- In July 2009, the French mathematician Michèle Audin began to attend the monthly meetings of Oulipo, everyone’s favorite experimental collective. And they involved just as much wine, whining, and rare meat as you’d hope: “Once everyone has entered and settled in, the President draws up the agenda, noting the names of those present and those excused (but only among the living Oulipians, the others are definitively excused ‘for reason of death’), including E and F who don’t come very often. We help ourselves to pre-dinner drinks … The President signs Oulipians up for the ‘Creation’ section: the rule says that, if no one signs up for this section, the meeting is cancelled. In March 2016, we’re up to the 665th meeting, and this has never happened … H and I, who are always late, arrive. J doesn’t drink alcohol, K prefers root beer, everyone has a glass in hand. The meeting begins. L is the one presenting a creation. Tradition requires that we continually interrupt the presentation to complain about the presenter’s never-ending sentences … N found new ‘anticipatory plagiarists’ (Oulipians before the creation of the Oulipo).”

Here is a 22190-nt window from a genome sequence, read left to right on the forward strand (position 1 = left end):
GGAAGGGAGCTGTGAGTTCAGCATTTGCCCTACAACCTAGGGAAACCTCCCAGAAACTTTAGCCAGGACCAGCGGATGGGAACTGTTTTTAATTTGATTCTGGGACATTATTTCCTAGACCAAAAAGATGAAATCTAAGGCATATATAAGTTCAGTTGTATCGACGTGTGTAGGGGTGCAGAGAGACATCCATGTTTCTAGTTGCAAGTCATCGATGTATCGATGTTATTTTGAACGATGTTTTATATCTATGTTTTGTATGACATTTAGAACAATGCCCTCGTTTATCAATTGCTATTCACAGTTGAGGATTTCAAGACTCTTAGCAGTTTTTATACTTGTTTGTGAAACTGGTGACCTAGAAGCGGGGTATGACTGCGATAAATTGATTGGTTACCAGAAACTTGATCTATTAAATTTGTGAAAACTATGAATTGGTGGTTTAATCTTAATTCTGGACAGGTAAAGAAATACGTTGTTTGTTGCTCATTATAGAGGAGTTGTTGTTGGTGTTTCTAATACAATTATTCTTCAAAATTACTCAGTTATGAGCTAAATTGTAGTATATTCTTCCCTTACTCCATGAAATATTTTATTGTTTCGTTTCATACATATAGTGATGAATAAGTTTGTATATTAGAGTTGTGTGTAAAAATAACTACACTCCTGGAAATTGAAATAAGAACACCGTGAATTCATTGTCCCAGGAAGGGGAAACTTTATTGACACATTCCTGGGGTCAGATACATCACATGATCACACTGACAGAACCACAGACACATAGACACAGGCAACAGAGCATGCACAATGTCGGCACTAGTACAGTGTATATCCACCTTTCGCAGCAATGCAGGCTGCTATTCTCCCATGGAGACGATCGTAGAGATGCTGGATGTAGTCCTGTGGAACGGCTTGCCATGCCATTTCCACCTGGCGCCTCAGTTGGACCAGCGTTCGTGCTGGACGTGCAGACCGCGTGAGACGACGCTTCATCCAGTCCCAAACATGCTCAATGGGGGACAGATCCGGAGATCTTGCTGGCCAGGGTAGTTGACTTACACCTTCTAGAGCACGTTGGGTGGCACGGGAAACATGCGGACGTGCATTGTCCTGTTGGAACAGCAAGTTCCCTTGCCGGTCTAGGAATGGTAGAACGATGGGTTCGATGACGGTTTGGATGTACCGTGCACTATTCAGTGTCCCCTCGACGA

- A reminder—courtesy of Jessa Crispin, who is, after fourteen years, shutting down her blog, Bookslut—that literature in the U.S. is an over-professionalized, glad-handing extension of academia and corporate mass media, and the Internet hasn’t helped: “It’s just taking the print template and moving it online. I see the Millions used on book blurbs now. They’re so professional, and I mean that as an insult. I didn’t want to become a professional … I just don’t find American literature interesting. I find M.F.A. culture terrible. Everyone is super cheerful because they’re trying to sell you something, and I find it really repulsive. There seems to be less and less underground. And what it’s replaced by is this very professional, shiny, happy plastic version of literature … I don’t feel like publishing is going to be terrible forever. Now I think fiction is more interesting internationally, but there are so many great nonfiction writers here.”